This article is the second of a three-part series; the previous article is: "Why was Pharaoh Punished?".

In our last article, we discussed how Pharaoh lost his free will as punishment for his wickedness. We also clarified the necessity of him receiving this particular punishment - since in this way the Jewish people would remain in Egypt long enough to complete the elevation of the sparks of holiness imbedded there, as well as their own purification in preparation for Mt. Sinai.

The universe …appears superficially to be separate from its Creator

We were still left with the puzzling question of why denying Pharaoh his free choice was necessary. Certainly G‑d had other ways of keeping the Jewish people in Egypt without compromising the principle of free choice!

Step Aside

The universe was created in a way that it appears superficially to be separate from its Creator. Only through deep contemplation does one come to the realization that there is an Infinite Source.

Perceiving the true force manifest in the universe, however, presents an indirect challenge to one’s personal “ego.” If G‑d is the true source of everything, than this realization entails that one must put aside one’s personal agenda and be concerned with G‑d's.

The Amida prayer, therefore, concludes with the petition, “Let my soul be like dust before other people; open my heart to your Torah.” For only through the quality of humility and nullification of ego does one become a fitting receptacle for G‑d’s holiness. ...where an arrogant person stands, both he and I cannot both be present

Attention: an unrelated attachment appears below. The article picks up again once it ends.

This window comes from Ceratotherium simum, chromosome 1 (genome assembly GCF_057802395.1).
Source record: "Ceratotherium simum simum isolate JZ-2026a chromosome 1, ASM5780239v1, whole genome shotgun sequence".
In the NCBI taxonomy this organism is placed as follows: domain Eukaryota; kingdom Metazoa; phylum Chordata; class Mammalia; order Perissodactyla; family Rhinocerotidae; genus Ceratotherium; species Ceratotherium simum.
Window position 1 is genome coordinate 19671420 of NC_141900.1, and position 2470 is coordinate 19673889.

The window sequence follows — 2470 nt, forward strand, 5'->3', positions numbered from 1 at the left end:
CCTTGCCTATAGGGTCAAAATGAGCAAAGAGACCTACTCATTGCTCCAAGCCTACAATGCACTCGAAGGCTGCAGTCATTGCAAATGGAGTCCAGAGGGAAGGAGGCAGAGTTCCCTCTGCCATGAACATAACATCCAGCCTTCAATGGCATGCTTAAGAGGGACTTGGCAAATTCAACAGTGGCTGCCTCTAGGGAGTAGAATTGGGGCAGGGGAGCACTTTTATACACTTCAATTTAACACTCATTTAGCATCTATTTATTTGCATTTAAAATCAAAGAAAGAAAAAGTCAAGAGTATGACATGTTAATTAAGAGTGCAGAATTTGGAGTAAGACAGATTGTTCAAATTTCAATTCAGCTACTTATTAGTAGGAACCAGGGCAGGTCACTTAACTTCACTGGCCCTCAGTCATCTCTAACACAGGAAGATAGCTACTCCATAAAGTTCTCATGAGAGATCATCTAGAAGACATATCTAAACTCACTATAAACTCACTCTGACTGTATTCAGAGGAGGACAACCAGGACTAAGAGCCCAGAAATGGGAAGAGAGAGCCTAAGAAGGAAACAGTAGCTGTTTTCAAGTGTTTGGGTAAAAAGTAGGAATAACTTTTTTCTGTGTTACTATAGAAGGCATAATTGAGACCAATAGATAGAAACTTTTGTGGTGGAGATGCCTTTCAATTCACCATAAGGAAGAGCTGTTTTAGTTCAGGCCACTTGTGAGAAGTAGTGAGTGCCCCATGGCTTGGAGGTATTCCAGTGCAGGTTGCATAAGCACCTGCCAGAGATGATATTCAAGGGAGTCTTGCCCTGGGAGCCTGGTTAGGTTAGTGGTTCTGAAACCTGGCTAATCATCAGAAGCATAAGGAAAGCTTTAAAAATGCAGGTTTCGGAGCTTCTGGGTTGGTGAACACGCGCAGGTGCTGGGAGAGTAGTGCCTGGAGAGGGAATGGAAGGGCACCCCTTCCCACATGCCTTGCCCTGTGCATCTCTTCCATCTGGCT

From this perspective, the ultimate expression of holiness is nullification of one’s will. By allowing one’s own concerns to fade in the face of G‑d’s concerns, one allows G‑d’s presence to be revealed.

It’s Nullification Time

Conversely, ignoring G‑d’s role leads to a feeling that the universe (or a certain part of it) is true existence. This sense of independence constitutes the primary characteristic of idolatry. One who worships an idol does so out of a conviction that the idol is dependent on nothing else other than itself.

An arrogant individual personifies this same quality. The Torah therefore paraphrases G‑d as saying, “In the place where an arrogant person stands, both he and I cannot both be present.”

One way in which G‑d brings about this nullification of self is through physical and/or emotional tribulation. It is difficult to feel crushed and egotistical at the same time. ...spiritual heir of the Primordial Snake that had caused so much trouble to Adam and Eve